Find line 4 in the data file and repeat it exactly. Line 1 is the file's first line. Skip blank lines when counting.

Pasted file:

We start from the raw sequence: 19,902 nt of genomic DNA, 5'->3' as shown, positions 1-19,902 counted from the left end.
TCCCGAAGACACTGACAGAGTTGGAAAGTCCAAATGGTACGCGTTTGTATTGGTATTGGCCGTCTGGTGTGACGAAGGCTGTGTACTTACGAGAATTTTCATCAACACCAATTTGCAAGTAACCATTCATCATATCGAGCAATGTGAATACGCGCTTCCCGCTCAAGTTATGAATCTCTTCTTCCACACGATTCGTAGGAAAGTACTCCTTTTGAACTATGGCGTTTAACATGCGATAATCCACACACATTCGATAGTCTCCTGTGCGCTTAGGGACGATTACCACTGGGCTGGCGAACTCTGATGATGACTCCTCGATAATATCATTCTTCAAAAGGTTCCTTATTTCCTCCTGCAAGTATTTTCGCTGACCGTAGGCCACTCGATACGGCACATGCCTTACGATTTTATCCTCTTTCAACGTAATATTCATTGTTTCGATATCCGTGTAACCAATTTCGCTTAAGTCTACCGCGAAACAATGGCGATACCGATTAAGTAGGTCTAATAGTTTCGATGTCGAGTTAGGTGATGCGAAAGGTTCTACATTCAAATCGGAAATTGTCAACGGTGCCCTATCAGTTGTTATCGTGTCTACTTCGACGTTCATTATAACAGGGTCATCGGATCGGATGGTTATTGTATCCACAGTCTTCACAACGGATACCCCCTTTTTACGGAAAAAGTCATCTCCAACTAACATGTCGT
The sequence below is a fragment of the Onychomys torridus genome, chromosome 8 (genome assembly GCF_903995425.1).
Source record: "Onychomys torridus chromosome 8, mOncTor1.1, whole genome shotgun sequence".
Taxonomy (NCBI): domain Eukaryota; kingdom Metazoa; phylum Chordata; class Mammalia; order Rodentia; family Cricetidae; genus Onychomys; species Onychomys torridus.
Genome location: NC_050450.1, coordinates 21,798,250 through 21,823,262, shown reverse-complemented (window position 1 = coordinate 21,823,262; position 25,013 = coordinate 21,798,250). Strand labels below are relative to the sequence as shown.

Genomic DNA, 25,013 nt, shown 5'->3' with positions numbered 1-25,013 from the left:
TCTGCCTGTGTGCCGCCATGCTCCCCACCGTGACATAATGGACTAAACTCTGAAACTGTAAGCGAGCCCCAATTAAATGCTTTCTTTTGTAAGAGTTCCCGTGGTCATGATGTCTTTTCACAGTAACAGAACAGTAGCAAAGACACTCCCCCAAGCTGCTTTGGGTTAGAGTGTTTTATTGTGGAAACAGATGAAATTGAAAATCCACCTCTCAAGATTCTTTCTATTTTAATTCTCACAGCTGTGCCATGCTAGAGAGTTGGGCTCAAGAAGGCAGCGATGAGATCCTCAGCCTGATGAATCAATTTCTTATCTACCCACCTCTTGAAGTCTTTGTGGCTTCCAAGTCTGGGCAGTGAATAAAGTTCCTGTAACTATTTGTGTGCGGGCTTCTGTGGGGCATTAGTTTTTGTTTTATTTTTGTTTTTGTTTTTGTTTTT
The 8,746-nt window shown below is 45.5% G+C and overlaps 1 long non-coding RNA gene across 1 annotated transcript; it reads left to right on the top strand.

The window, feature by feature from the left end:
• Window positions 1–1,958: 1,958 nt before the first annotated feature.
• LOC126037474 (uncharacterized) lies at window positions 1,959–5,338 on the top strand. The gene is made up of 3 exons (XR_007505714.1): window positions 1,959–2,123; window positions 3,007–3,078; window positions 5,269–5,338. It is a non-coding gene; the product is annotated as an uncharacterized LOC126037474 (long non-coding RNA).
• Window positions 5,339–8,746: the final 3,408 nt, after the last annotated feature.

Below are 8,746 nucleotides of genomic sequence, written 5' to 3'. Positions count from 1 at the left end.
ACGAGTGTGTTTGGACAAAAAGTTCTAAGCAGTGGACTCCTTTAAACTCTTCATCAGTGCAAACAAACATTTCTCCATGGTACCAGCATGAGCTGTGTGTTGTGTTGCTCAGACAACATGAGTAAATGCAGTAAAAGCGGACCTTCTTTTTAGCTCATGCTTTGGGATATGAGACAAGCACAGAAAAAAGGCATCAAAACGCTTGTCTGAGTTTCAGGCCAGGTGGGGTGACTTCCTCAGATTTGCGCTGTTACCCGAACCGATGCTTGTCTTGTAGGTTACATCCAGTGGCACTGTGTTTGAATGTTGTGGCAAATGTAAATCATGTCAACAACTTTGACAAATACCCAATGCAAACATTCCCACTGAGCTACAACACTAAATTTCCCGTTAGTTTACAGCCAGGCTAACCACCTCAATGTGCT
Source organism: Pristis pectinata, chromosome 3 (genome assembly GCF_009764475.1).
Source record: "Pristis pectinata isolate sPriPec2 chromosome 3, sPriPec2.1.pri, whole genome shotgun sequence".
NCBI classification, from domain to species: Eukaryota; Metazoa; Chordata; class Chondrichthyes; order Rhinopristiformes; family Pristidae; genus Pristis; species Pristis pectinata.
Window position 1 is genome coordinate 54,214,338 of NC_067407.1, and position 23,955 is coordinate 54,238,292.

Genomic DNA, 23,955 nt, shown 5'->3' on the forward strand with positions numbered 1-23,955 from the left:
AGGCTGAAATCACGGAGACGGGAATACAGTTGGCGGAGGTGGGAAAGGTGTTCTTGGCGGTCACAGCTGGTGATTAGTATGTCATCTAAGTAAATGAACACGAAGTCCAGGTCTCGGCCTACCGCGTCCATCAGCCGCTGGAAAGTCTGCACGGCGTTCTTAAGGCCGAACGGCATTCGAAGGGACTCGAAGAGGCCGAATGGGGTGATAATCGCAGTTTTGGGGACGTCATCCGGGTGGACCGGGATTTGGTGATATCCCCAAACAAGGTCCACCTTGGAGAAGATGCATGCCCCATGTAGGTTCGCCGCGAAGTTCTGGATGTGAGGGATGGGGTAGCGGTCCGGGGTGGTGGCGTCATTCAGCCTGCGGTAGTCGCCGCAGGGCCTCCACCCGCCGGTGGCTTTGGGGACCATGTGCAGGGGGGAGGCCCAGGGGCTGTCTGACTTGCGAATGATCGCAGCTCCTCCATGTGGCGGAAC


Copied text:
Source record: "Onychomys torridus chromosome 8, mOncTor1.1, whole genome shotgun sequence".